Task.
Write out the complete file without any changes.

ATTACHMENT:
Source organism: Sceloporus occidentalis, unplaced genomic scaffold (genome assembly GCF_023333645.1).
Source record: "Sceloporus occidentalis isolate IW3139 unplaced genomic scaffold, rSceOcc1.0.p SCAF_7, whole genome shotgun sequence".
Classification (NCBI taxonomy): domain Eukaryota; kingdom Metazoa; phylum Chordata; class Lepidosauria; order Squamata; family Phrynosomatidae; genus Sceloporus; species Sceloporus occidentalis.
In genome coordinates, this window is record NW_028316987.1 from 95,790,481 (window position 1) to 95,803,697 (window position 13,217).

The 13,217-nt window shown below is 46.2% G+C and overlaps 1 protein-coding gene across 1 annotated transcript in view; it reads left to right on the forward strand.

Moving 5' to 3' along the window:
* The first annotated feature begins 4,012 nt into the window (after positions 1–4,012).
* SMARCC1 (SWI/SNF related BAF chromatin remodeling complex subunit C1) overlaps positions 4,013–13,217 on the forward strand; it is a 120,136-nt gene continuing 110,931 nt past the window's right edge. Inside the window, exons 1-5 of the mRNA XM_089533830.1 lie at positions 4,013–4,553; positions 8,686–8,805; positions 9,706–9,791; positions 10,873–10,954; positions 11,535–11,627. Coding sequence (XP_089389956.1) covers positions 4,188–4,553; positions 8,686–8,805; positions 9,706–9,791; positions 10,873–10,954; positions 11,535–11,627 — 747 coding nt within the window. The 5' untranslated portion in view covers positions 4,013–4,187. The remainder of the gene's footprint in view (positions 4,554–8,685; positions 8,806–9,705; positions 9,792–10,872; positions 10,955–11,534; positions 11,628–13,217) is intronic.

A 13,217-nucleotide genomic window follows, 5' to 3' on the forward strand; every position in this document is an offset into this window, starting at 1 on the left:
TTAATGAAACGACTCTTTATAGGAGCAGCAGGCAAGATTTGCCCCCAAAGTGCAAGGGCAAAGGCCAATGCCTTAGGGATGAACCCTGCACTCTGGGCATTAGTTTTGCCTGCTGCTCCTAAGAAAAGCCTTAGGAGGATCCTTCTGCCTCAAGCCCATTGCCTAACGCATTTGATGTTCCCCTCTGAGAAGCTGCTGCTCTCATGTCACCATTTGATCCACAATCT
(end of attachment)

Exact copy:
Source organism: Sceloporus occidentalis, unplaced genomic scaffold (genome assembly GCF_023333645.1).
Source record: "Sceloporus occidentalis isolate IW3139 unplaced genomic scaffold, rSceOcc1.0.p SCAF_7, whole genome shotgun sequence".
Classification (NCBI taxonomy): domain Eukaryota; kingdom Metazoa; phylum Chordata; class Lepidosauria; order Squamata; family Phrynosomatidae; genus Sceloporus; species Sceloporus occidentalis.
In genome coordinates, this window is record NW_028316987.1 from 95,790,481 (window position 1) to 95,803,697 (window position 13,217).

The 13,217-nt window shown below is 46.2% G+C and overlaps 1 protein-coding gene across 1 annotated transcript in view; it reads left to right on the forward strand.

Moving 5' to 3' along the window:
* The first annotated feature begins 4,012 nt into the window (after positions 1–4,012).
* SMARCC1 (SWI/SNF related BAF chromatin remodeling complex subunit C1) overlaps positions 4,013–13,217 on the forward strand; it is a 120,136-nt gene continuing 110,931 nt past the window's right edge. Inside the window, exons 1-5 of the mRNA XM_089533830.1 lie at positions 4,013–4,553; positions 8,686–8,805; positions 9,706–9,791; positions 10,873–10,954; positions 11,535–11,627. Coding sequence (XP_089389956.1) covers positions 4,188–4,553; positions 8,686–8,805; positions 9,706–9,791; positions 10,873–10,954; positions 11,535–11,627 — 747 coding nt within the window. The 5' untranslated portion in view covers positions 4,013–4,187. The remainder of the gene's footprint in view (positions 4,554–8,685; positions 8,806–9,705; positions 9,792–10,872; positions 10,955–11,534; positions 11,628–13,217) is intronic.

A 13,217-nucleotide genomic window follows, 5' to 3' on the forward strand; every position in this document is an offset into this window, starting at 1 on the left:
TTAATGAAACGACTCTTTATAGGAGCAGCAGGCAAGATTTGCCCCCAAAGTGCAAGGGCAAAGGCCAATGCCTTAGGGATGAACCCTGCACTCTGGGCATTAGTTTTGCCTGCTGCTCCTAAGAAAAGCCTTAGGAGGATCCTTCTGCCTCAAGCCCATTGCCTAACGCATTTGATGTTCCCCTCTGAGAAGCTGCTGCTCTCATGTCACCATTTGATCCACAATCT